Oh, heck. What do I know? You get old enough, you rattle on.
Me and Hermey were just talking about that. Remember Hermey? Aw, jeez. Why does everyone forget Hermey? He was one of the main characters in my movie. He was the elf who didn't want to be an elf. He wanted to be a dentist. Now, Hermey and I, as you may recall, we begged to stay on the Island of Misfit Toys along with that jack-in-the-box tragically named Charlie. But no. The island was only for toys, we were told. Now, how do you think that made us feel? See, this is not something we had time to go into in the movie. But to be rejected by the misfits? Oh, Hermey and I had a heck of a time swallowing that one. So in a way we were misfit misfits, together.
It was, of course, the togetherness that changed everything. The more you surround yourself with others who feel they don't belong, the more you belong to something. Isn't that beautiful? It really is. In fact, this is the very thing Clarice and Burl and I were arguing to the movie producers. You know, let the whole story be told. Why change the ending?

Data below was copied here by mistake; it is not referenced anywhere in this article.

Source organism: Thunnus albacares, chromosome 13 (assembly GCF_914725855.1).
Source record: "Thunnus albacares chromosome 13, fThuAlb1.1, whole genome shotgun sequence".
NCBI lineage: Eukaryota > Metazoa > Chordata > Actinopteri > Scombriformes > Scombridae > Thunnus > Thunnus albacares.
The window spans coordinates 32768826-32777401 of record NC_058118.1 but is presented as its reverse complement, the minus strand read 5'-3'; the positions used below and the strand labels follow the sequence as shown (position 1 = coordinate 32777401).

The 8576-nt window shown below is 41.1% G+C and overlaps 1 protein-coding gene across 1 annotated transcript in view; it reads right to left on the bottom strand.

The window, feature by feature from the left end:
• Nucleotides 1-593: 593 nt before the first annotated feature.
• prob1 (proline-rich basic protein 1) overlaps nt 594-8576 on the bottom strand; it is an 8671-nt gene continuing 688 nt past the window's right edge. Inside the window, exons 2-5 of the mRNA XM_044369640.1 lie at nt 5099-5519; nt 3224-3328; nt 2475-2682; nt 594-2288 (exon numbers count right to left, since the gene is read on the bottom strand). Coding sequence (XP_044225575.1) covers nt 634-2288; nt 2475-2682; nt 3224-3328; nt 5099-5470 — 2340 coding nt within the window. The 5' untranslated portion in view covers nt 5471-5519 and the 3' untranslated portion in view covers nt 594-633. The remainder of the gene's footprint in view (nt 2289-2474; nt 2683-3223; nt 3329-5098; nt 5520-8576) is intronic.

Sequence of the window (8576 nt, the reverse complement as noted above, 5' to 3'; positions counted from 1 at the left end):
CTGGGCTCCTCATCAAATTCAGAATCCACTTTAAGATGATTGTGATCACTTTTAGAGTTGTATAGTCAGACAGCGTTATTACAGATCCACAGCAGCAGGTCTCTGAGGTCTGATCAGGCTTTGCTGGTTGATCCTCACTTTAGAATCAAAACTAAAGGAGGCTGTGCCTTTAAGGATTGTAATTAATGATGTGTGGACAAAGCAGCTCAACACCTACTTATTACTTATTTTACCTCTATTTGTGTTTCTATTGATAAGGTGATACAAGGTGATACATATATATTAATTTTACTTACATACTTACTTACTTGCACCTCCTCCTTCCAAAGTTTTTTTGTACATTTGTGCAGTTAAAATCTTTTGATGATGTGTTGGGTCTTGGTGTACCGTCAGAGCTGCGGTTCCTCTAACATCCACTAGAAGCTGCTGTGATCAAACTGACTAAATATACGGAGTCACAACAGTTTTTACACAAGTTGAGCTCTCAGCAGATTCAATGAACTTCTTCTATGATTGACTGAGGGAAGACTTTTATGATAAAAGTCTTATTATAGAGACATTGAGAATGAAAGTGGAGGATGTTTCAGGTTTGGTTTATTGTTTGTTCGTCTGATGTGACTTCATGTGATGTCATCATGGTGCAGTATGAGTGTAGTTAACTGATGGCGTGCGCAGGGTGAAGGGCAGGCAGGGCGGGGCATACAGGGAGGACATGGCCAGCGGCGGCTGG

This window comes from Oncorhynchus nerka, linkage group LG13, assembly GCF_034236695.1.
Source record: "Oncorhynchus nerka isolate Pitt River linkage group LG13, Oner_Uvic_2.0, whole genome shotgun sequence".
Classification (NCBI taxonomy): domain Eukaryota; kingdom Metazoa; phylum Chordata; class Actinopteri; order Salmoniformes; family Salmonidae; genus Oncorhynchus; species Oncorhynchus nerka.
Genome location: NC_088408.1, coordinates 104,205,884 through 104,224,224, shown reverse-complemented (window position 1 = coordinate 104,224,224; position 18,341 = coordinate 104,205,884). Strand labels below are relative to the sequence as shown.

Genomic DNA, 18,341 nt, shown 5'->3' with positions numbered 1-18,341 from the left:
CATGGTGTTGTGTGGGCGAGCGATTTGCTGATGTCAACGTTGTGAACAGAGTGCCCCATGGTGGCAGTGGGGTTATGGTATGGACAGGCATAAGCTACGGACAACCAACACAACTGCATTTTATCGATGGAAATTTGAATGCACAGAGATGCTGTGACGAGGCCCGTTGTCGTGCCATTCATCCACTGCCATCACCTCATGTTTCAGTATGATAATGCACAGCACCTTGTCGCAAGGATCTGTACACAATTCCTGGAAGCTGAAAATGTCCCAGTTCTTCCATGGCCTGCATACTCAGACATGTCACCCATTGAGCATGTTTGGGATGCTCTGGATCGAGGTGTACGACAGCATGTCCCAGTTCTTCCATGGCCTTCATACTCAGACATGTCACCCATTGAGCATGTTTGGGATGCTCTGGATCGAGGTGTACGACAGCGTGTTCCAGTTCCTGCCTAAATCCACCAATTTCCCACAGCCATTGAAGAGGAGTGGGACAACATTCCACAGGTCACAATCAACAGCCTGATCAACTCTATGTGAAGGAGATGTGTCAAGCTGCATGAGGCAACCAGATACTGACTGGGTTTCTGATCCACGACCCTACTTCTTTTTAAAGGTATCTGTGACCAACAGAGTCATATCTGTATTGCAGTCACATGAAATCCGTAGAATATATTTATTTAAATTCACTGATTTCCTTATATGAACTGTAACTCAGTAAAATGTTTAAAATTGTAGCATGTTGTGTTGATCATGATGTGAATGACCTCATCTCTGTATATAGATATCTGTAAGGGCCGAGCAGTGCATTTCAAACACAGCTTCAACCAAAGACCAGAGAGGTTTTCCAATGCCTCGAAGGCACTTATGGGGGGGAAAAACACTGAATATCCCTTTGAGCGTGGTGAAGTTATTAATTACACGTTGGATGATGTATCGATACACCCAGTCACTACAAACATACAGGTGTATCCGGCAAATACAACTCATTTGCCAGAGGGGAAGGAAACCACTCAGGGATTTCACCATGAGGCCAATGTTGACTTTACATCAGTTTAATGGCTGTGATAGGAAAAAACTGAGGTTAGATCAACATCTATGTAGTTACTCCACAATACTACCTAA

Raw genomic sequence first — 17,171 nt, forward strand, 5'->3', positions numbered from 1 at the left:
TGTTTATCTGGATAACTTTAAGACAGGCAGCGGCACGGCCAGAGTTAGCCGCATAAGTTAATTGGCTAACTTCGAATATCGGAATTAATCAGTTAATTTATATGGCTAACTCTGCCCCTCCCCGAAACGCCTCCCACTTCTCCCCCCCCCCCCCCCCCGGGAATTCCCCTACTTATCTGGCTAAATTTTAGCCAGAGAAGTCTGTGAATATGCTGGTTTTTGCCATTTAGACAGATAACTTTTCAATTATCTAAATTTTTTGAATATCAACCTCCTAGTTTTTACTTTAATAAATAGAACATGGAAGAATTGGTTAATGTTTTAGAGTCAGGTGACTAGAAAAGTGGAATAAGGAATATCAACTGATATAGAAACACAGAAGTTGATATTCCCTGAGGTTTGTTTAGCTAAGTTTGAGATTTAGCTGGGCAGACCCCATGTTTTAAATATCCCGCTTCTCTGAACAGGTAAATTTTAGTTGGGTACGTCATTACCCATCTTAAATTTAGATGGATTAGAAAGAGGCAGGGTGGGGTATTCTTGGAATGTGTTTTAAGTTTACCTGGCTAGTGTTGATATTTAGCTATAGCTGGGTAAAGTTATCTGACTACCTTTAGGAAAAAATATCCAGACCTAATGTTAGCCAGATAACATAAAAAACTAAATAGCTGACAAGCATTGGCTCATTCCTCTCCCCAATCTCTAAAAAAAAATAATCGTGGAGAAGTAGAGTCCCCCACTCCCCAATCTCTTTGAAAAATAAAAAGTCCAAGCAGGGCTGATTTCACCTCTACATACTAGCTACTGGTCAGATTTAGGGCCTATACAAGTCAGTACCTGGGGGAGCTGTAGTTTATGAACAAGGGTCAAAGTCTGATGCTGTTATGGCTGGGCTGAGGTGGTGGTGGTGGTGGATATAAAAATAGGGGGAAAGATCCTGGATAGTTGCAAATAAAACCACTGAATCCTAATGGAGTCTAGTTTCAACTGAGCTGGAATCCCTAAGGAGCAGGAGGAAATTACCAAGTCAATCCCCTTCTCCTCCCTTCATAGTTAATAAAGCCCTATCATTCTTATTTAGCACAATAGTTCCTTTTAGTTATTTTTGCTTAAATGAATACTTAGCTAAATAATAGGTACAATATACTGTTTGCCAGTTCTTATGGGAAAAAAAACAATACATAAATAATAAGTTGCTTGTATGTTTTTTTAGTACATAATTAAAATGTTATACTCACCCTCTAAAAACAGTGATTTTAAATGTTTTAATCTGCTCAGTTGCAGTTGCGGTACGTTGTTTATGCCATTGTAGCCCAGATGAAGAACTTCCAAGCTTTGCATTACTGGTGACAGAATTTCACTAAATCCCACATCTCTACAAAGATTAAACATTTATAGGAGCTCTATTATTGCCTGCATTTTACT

Yeah, Burl. Yeah, a lot of people ask me what it was like working with Burl Ives. A heck of an actor. Generous. Very professional. We had a close relationship. He would say to me, "Rudy, if you were my son, I would have never put mud on your nose." I appreciated that. I really did.
But, the end of my movie. Okay, in the film I fly off, leading the other reindeer, all of us pulling Santa through that horrible snowstorm with the aid of my bright red nose, and then Santa makes a pit stop at the Island of Misfit Toys and rescues the toys, distributing them among children. Now, all of this is technically true--Santa did do that. But there was more. Because the other thing Santa did was, he opened the borders of the Island of Misfit Toys, opened them to allow folks to come and go as they please. "Ho, ho, ho. We are all misfits!" Santa said. Those were his exact words. "Let us never feel we need to deny our misfittedness!" he said, and then he turned to me and whispered, "Is that a word?" I told him don't worry about it. He said, "If we remember, especially at Christmas, that belonging to something larger than ourselves is one of the most basic of needs, perhaps we won't punish ourselves when we feel that need spring up so urgently and so violently within us! Perhaps we will learn that feeling like a misfit is, simply, the feeling of being alive, that it is something we share with every living thing. So in that way, we belong."